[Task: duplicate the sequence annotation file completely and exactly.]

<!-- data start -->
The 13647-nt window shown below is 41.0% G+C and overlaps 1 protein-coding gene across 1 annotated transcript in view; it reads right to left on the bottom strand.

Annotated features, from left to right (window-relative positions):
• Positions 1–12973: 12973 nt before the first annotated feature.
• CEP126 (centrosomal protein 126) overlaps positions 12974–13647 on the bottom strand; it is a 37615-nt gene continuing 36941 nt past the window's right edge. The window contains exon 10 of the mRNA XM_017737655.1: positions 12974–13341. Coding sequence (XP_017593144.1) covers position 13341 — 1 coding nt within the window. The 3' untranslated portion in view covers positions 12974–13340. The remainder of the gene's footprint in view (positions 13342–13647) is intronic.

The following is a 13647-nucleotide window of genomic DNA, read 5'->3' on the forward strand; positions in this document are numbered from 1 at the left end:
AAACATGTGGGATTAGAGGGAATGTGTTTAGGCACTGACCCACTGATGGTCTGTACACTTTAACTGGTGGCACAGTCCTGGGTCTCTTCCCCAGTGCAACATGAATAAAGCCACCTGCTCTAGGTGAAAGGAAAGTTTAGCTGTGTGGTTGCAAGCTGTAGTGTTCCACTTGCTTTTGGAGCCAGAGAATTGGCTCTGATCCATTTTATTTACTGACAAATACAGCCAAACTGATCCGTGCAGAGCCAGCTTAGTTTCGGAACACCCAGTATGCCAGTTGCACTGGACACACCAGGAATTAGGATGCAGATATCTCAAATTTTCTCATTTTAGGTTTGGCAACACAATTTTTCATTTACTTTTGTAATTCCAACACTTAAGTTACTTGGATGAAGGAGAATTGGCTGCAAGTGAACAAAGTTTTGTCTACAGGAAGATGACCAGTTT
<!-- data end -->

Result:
The 13647-nt window shown below is 41.0% G+C and overlaps 1 protein-coding gene across 1 annotated transcript in view; it reads right to left on the bottom strand.

Annotated features, from left to right (window-relative positions):
• Positions 1–12973: 12973 nt before the first annotated feature.
• CEP126 (centrosomal protein 126) overlaps positions 12974–13647 on the bottom strand; it is a 37615-nt gene continuing 36941 nt past the window's right edge. The window contains exon 10 of the mRNA XM_017737655.1: positions 12974–13341. Coding sequence (XP_017593144.1) covers position 13341 — 1 coding nt within the window. The 3' untranslated portion in view covers positions 12974–13340. The remainder of the gene's footprint in view (positions 13342–13647) is intronic.

The following is a 13647-nucleotide window of genomic DNA, read 5'->3' on the forward strand; positions in this document are numbered from 1 at the left end:
AAACATGTGGGATTAGAGGGAATGTGTTTAGGCACTGACCCACTGATGGTCTGTACACTTTAACTGGTGGCACAGTCCTGGGTCTCTTCCCCAGTGCAACATGAATAAAGCCACCTGCTCTAGGTGAAAGGAAAGTTTAGCTGTGTGGTTGCAAGCTGTAGTGTTCCACTTGCTTTTGGAGCCAGAGAATTGGCTCTGATCCATTTTATTTACTGACAAATACAGCCAAACTGATCCGTGCAGAGCCAGCTTAGTTTCGGAACACCCAGTATGCCAGTTGCACTGGACACACCAGGAATTAGGATGCAGATATCTCAAATTTTCTCATTTTAGGTTTGGCAACACAATTTTTCATTTACTTTTGTAATTCCAACACTTAAGTTACTTGGATGAAGGAGAATTGGCTGCAAGTGAACAAAGTTTTGTCTACAGGAAGATGACCAGTTT